> > org.testng ?
>
> -1 to any changes in packaging, as you break things
>
> >
> > 4.  The book uses TestNG 4.7 annotations :-(  We are hoping that this
> > syntax will be supported until we get the 4th edition out!
>
>
> welcome to the world of book maintenance.
>
>
> FWIW, the forthcoming 2nd edition of Java Development with Ant, now
> titled, "Ant in Action" is sticking with JUnit 3.8.2 as its test
> runner.

Steve:

Since you are one of the authors of the upcoming book "Ant in Action",
are you giving TestNG some exposure in your book?. A chapter or two?.
Just curious.

-BK-

> This is not through ignorance or the alternatives, but because of the
> things that extend it, httpunit and most of all Apache Cactus, the
> tool that runs Junit tests inside the app server and reports the
> results back over http. These are the tools that enable functional
> testing and right now they are hard coded to the junit3.x codebase.
>
> I dont see them moving to JUnit 4 until they've made the one-way jump
> to Java5, and of course you cannot easily write code that supports the
> 3.x and 4.x APIs. Ant 1.7 does, through reflection, but it suffers, as
> all reporting is limited to the 3.8.x report format.
>
> So 3.8.x it is, despite all its quirks; At least they are known
> deficiencies, and so manageable.
>
> -Steve


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Re: Review of "Developing Java Software"

bklau
In reply to this post by Steve Loughran-7

The "Ant in Action" 's book's content as at Manning site:
Part 1 Learning Ant
1 Introducing Ant
2 A first Ant build
3 Understanding Ant datatypes and properties
4 Testing with JUnit
5 Packaging projects
6 Executing programs
7 Distributing our application
8 Putting it all together
Part 2 Applying Ant
9 Beyond Ant's core tasks
10 Using Ant in large projects
11 Library Management
12 Developing for the web
13 Working with XML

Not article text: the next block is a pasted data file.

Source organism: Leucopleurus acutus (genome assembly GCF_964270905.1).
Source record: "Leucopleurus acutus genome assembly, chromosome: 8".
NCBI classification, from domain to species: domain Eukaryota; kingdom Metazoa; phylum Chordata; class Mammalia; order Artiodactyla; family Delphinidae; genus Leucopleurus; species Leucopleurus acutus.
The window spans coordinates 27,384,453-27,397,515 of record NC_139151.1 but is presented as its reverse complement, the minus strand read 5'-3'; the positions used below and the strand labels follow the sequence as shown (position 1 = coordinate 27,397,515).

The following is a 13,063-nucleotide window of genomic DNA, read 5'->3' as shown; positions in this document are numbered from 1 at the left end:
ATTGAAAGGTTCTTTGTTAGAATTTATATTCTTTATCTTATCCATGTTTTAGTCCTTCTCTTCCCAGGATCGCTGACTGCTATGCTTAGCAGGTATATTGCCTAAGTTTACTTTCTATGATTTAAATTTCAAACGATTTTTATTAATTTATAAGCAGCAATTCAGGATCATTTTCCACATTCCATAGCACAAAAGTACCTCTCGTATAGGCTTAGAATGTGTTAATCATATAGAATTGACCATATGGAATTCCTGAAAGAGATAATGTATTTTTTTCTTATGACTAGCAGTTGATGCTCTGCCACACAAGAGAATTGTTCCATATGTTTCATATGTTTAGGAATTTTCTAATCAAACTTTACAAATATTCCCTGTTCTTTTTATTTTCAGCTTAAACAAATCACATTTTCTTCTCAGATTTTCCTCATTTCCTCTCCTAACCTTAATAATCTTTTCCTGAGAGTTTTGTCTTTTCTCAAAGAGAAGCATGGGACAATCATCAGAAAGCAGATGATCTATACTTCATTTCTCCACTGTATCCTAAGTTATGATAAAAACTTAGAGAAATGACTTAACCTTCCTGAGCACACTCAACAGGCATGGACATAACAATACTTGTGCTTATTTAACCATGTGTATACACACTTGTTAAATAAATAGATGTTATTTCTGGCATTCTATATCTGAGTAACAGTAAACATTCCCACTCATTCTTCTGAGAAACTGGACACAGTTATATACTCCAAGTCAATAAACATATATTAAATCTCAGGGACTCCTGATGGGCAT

14 Enterprise Java
15 Continuous Integration
16 Deployment

Part 3 Extending Ant
18 Writing Ant tasks
19 Extending Ant further  

Q: No chapter devoted to TestNG?


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Re: Review of "Developing Java Software"

Steve Loughran-7

products by chapter

> 4 Testing with JUnit

JUnit 3. I'll mention it as the alternative/successor
> 11 Library Management
Ivy.

> 12 Developing for the web
httpunit; point to selenium but no detail.

> 14 Enterprise Java
Cactus. Which is still state of the art in testing server-side code.

> 15 Continuous Integration
Luntbuild
> 16 Deployment
Smartfrog;
>
> Part 3 Extending Ant
> 18 Writing Ant tasks
> 19 Extending Ant further

AntUnit!

I've pulled coverage of Gump from ch15 (no space) and Cargo from ch16,
both of which sadden me. i use the maven ant tasks for ch11
originally, but did a complete rewrite back in october.

> Q: No chapter devoted to TestNG?

No. Sorry. Publishers get nervous when the page count goes above 600,
which Is why I've already had to pull pages on cargo and gump. I also
did hibernate side by side with Java EE for a while, but stopped it.

I will probably eventually add some coverage on the site that will
accompany the book, which is where I will put the cut text and
chapters from the first edition that havent made it over (XDoclet, Web
Services and C++ builds)

Essentially the book focuses on building and deploying with a test